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NJ Ghost Lake Trail, Jenny Jump - Hiking

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Lat: 40.915329
Lng: -74.915817

Marker owner: dnorris

Average user rating for this marker: 5

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NJ Ghost Lake Trail, Jenny Jump
Marker Description: Ghost Lake Trail starts at Group Campsite B, the Ghost Lake Trial and the Summit trail (yellow) run jointly for a short distance and then the Summit Trial turns right. The Ghost Trail begins as a woods road and then becomes a narrow footpath as it traverses a ridge. On the way down, it passes glacial rocks and ends at Ghost Lake on Shades of Death Road. Public access to the State Forest exists from this road. Cars may be parked at the boat launch area at Ghost Lake.

As the story goes, Jenny Lee was chased by a scorned suitor and jumped from the ridge - death before dishonor. Jenny Jump State Forest stretches between the four Warren County Townships of Frelinghuysen, Hope, Liberty, and Independence. Park headquarters and the main section are perched between the historic villages of Hope and Great Meadows, while the most southerly segment approaches Mountain Lake just north of the Pequest River at Buttzville.

The forest contains outcroppings estimated to be 1.6 billion years old, some of the oldest rocks on earth, whose banding marks belie their origins deep beneath the earth's surface. Later lifted by intercontinental collision to form ancient mountain chains 15,000 feet high, this fault is part of a larger ridge and valley geologic province that stretches to Alabama. Much later, only 21,000 years ago, a glacier's terminus a few miles south meant the birth of Great Meadows and the Pequest River. Water from the melting glacier accumulated behind the terminal moraine to form the prehistoric Lake Pequest. The lake's outlet waters eventually cut through the natural dam, draining the lake, leaving muck soil formed from the decomposed organic matter that accumulated on the lake bottom. In the late 1800s, areas were cleared, drained and used for intensive cultivation of vegetables and sod in this uniquely fertile soil, the Great Meadows.

The glacier, which was over a mile thick, finally receded 21,000 year sago, leaving behind moraines, kettle holes, erratics, and other features. An erratic is a rock that was transported by glacial ice to its present. site. Limestone boulders, originally part of the 500 million year old Kittatinny Limestone formation, came from the Kittatinny Valley to the northwest.

Over the shallow bedrock and between huge boulders and ledges lives a mature hardwood forest, some of whose trees have invaded the rock with roots wedged in ever widening crevices. Rows of white pine, planted by the Civilian Conservation Corps, fringe the hardwoods. The Corps, who occupied this land in the 1930s, also built the original roads and the Orchard Trail picnic area, probably planning a public recreation area even before its acquisition by the State of New Jersey.

On the southeast side of the ridge in the park's main section sits the Greenwood Observatory, established by the United Astronomy Clubs of New Jersey in 1992. At its 1,100 foot perch, the telescope is not only a little closer to the stars, but enjoys one of the few "dark sky" locations in New Jersey, relatively devoid of light source pollution. The facility is a 10' x 10' roll-off roof structure housing a 16 inch Newtonian Telescope for use by all UACNJ observers and for public programs. On the property, a building, converted from a private residence, houses a lecture room for public programs, a sales desk offering books and other astronomy related items, a display room, a radio astronomy/ham-radio room, and a maintenance shop.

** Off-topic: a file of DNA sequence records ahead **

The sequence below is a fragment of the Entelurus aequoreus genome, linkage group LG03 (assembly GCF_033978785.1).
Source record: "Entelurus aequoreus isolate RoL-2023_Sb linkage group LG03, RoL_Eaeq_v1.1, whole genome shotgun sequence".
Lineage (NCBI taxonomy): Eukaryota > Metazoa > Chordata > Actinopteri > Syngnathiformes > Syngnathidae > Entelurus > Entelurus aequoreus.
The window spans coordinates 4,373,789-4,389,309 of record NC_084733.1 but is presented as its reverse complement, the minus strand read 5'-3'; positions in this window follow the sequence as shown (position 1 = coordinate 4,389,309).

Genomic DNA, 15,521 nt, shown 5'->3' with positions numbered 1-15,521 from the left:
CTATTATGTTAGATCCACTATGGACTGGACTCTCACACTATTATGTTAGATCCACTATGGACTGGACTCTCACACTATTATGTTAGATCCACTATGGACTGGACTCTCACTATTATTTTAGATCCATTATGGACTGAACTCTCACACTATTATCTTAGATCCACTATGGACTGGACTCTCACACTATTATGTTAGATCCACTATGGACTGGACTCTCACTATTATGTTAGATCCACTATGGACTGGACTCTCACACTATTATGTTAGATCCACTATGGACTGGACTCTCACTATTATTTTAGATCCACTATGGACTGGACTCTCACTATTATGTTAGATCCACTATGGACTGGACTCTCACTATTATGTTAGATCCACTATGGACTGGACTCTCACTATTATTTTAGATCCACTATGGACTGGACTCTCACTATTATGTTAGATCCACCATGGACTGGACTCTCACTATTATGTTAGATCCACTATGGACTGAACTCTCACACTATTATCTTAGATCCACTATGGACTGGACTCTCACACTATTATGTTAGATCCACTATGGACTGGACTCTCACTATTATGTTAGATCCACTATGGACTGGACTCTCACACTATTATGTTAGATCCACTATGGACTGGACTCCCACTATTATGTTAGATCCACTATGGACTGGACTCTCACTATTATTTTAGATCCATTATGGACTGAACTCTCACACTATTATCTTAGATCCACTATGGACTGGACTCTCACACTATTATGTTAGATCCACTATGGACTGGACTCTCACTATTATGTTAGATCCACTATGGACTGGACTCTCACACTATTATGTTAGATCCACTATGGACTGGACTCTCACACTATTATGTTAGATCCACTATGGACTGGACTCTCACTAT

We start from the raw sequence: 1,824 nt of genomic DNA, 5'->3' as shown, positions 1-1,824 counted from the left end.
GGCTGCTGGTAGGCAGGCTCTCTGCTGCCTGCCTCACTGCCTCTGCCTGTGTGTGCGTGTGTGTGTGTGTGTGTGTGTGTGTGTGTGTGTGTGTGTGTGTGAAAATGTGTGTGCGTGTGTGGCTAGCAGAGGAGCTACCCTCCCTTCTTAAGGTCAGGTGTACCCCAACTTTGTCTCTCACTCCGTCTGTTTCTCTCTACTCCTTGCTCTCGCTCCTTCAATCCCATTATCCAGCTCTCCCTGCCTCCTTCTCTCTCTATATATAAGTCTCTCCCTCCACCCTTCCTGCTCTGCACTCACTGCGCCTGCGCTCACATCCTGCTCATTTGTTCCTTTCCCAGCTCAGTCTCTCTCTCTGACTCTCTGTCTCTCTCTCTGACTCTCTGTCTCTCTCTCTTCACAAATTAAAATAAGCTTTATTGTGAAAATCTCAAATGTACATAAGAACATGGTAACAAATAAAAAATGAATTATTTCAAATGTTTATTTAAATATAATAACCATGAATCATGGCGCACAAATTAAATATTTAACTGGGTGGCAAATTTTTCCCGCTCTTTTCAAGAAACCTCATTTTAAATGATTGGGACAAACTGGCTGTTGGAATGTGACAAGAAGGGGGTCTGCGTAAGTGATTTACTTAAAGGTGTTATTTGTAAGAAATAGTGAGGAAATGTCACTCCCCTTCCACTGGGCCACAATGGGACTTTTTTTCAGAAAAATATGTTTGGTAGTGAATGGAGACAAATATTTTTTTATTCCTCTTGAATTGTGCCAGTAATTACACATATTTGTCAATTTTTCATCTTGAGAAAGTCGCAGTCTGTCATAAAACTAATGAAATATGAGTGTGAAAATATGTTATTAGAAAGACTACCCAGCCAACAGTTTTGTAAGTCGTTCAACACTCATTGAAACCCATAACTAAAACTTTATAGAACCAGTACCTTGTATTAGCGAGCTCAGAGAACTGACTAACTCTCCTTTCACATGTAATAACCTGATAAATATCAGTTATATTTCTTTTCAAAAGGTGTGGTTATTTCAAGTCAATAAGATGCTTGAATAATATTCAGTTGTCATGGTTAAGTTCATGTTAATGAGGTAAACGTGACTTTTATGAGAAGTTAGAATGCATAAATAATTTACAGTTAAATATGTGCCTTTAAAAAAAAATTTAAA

Greenwood Observatory

The upstairs has a large meeting room and an office/library. For those wanting to observe all night, a full kitchen, bath, and a bunk room are available. The 16 inch telescope magnifies up to 800 times which allows you to see Venus, Mars, and more remote planets; hitch your wagon to other galaxies and nebula (remnants of an exploding star); or have an up-close and personal with the man in the moon. There are two hour programs each Saturday evening from 8-10 pm which may include topics ranging from a children's guide to the stars to current issues in astrophysics. Subjects for the weekly programs are announced at the park office or on the UACNJ website. Whatever your particular interest, you will enjoy an enthusiastic group of hosts, eager to help you on your way across the universe.

The relationship between the Park and UACNJ, actually a a loosely associated umbrella networking group for New Jersey area amateur astronomy clubs, has been a fruitful one. Five additional observatories are under construction, three of which will be run by member clubs. The UACNJ will maintain a solar and a research observatory with a special chronograph and a hydrogen alpha telescope which looks at the sun in red wavelengths. A seventh observatory is in the planning stages and will house the recently donated 28 inch reflecting telescope in a building on top of mountain with full domed roof. When these projects are complete, the UACNJ facility at Jenny Jump will be the largest in the tri-state area dedicated to amateur astronomy.

Visitor Comments

Re: Ghost Lake Trail Jenny Jump Posted by dnorris Tue. March 23, 2010 08:37 pm
Stopped in to check out the observatory. The observatory is open from 8 to 10 p.m. from April through October. See pics.
more photos

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